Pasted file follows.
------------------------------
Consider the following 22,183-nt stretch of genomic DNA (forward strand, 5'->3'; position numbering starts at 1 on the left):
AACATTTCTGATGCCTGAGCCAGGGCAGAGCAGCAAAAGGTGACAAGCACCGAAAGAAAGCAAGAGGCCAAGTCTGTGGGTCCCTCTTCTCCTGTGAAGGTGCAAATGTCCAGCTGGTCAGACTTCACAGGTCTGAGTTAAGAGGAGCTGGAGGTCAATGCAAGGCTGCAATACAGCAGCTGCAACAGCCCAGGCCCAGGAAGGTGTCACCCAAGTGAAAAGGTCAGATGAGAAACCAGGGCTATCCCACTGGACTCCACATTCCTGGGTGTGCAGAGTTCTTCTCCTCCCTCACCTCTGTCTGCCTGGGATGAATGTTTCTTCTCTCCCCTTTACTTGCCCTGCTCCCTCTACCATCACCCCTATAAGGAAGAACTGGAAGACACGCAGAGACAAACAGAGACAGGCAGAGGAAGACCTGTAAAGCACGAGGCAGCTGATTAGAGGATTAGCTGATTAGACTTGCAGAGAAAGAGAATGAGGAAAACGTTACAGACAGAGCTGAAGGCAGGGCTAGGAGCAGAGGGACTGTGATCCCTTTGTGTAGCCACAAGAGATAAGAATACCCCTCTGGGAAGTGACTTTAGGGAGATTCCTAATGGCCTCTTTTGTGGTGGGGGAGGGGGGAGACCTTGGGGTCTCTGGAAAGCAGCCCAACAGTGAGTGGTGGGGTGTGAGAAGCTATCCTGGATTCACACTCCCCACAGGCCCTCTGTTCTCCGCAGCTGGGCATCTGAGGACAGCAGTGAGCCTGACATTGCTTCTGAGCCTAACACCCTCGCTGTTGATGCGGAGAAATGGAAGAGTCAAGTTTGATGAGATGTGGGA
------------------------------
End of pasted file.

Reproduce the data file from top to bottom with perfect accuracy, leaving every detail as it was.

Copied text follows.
Consider the following 22,183-nt stretch of genomic DNA (forward strand, 5'->3'; position numbering starts at 1 on the left):
AACATTTCTGATGCCTGAGCCAGGGCAGAGCAGCAAAAGGTGACAAGCACCGAAAGAAAGCAAGAGGCCAAGTCTGTGGGTCCCTCTTCTCCTGTGAAGGTGCAAATGTCCAGCTGGTCAGACTTCACAGGTCTGAGTTAAGAGGAGCTGGAGGTCAATGCAAGGCTGCAATACAGCAGCTGCAACAGCCCAGGCCCAGGAAGGTGTCACCCAAGTGAAAAGGTCAGATGAGAAACCAGGGCTATCCCACTGGACTCCACATTCCTGGGTGTGCAGAGTTCTTCTCCTCCCTCACCTCTGTCTGCCTGGGATGAATGTTTCTTCTCTCCCCTTTACTTGCCCTGCTCCCTCTACCATCACCCCTATAAGGAAGAACTGGAAGACACGCAGAGACAAACAGAGACAGGCAGAGGAAGACCTGTAAAGCACGAGGCAGCTGATTAGAGGATTAGCTGATTAGACTTGCAGAGAAAGAGAATGAGGAAAACGTTACAGACAGAGCTGAAGGCAGGGCTAGGAGCAGAGGGACTGTGATCCCTTTGTGTAGCCACAAGAGATAAGAATACCCCTCTGGGAAGTGACTTTAGGGAGATTCCTAATGGCCTCTTTTGTGGTGGGGGAGGGGGGAGACCTTGGGGTCTCTGGAAAGCAGCCCAACAGTGAGTGGTGGGGTGTGAGAAGCTATCCTGGATTCACACTCCCCACAGGCCCTCTGTTCTCCGCAGCTGGGCATCTGAGGACAGCAGTGAGCCTGACATTGCTTCTGAGCCTAACACCCTCGCTGTTGATGCGGAGAAATGGAAGAGTCAAGTTTGATGAGATGTGGGA